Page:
Typically with this predetermined distance version the lower sheet will move approximately one inch every fifteen to thirty minutes after initial traction is applied. As the roller is turned it puts tension on the lower sheet until this sheet begins to slide slightly along the bed, i.e. until the lower sheet overcomes static frictional resistance. Just as the sheet starts to slide, pulling of the sheet is stopped and the roller is locked in position by the ratchet and pawl or by other means to prevent reverse motion. While the lower sheet is tightly drawn it engages and pulls the patient's skin at all points of contact producing the tractional force. After about 10 to 15 minutes the traction device must be reset and traction readjusted to correct for displacement of the sheet due to patient movement, sheet stretching or sliding, or any other disruption in the tight contact between the lower sheet and the patient. The tension of the sheet is readjusted so that it again is stretched tightly against the patient's skin or patient's clothing if he is wearing same. To achieve this readjustment the patient may push a button for controlling a motor, or drive a manual crank or lever, or have still other assistance.
The sheet may be readjusted by driving the roller for as long as necessary to tighten the sheet to the point where the sheet begins to slide in the direction of the take-up roller. This is usually about 1-2 inches.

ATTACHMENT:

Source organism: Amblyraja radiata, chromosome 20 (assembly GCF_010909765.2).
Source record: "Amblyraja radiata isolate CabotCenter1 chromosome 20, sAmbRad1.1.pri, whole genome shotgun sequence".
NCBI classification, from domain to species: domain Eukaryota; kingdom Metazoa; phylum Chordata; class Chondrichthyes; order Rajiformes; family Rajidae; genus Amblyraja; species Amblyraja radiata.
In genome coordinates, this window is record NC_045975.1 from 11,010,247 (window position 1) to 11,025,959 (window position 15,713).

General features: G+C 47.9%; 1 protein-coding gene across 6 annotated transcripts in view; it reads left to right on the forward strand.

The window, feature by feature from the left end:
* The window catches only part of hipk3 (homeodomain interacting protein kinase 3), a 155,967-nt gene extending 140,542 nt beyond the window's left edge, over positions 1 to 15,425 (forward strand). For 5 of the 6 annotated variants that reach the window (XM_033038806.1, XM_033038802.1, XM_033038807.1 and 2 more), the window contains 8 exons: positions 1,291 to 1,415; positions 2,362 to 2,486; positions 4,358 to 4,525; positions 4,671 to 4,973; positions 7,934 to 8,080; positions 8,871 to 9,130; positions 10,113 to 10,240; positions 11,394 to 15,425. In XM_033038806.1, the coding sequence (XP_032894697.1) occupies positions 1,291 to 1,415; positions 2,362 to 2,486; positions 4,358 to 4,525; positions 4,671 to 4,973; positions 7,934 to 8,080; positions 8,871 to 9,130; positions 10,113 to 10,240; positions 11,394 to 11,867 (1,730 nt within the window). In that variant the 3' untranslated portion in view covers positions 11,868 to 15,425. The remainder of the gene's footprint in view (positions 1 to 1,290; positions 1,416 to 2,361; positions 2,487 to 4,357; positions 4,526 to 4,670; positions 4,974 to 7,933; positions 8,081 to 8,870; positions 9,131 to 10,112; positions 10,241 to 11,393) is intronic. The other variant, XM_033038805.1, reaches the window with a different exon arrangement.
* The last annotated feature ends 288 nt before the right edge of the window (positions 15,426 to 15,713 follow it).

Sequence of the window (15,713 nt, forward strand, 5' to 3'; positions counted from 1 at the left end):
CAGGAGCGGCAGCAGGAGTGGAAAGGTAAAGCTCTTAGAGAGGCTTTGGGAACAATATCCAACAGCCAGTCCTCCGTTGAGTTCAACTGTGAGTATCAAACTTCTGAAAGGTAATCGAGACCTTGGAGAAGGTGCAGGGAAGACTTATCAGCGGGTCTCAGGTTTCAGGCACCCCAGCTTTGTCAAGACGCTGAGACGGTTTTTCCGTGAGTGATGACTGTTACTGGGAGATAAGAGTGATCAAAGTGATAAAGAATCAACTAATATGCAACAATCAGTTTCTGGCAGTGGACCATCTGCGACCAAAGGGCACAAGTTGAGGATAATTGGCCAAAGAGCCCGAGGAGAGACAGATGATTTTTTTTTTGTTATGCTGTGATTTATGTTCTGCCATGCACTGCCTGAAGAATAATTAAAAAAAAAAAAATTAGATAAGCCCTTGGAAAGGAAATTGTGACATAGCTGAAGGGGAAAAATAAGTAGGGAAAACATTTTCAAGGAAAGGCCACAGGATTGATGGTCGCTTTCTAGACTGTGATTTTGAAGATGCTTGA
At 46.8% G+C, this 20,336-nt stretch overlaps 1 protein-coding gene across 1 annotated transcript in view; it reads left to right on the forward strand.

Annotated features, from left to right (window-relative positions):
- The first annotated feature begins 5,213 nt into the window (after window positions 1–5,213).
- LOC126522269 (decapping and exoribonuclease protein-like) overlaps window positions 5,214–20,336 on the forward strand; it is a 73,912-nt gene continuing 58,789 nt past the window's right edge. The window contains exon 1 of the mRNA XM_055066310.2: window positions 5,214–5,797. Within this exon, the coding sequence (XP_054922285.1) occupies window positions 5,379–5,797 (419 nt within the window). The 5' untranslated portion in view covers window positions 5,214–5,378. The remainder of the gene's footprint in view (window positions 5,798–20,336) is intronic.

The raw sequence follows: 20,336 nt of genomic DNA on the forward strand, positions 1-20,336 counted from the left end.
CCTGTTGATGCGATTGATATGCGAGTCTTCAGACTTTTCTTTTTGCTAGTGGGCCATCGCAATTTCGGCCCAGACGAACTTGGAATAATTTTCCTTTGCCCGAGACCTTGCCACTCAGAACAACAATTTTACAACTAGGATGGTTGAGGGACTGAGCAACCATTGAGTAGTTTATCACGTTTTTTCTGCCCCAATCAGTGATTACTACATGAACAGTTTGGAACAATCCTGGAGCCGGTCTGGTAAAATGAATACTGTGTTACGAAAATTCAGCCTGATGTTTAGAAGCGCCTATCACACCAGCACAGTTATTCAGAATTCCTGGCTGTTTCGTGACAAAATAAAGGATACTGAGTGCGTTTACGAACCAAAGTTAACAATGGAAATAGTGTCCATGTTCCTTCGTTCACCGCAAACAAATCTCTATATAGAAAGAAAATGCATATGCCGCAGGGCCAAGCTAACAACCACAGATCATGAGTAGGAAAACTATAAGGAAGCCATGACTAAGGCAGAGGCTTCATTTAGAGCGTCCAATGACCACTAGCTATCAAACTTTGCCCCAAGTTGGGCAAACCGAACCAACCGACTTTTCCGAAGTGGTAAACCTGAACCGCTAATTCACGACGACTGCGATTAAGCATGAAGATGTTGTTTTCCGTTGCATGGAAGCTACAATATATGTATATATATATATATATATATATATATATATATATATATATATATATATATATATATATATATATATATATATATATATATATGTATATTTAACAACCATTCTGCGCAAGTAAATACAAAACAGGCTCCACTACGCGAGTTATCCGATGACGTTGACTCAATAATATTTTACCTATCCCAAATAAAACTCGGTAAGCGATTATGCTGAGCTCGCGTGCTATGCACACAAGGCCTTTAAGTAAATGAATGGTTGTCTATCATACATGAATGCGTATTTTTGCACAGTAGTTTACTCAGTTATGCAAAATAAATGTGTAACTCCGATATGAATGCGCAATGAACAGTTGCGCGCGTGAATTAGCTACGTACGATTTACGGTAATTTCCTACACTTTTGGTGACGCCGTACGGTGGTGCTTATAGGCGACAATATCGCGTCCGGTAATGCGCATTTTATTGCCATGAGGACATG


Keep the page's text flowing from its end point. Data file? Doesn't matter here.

Alternatively, the take-up roll may be power actuated by the motor described above in combination with a tensiometer or other sensing means which measures the tension of the sheet. Means responsive to the tensiometer are provided for activating the sheet movement drive means when the tension of said sheet declines to a predetermined level. In response to an appropriate signal from the tensiometer the drive means again pulls the sheet a predetermined distance in the direction of said take-up roller. It is further contemplated that automatic timing means may be provided for activating the drive means to periodically reset the traction apparatus. For example, the lower sheet could be pulled an additional one inch about every fifteen minutes.
Instead of moving the lower sheet a predetermined distance, the apparatus may move the lower sheet at a very slow but constant rate of lengthwise travel. Here the rate would be in the range of one half to four inches per hour.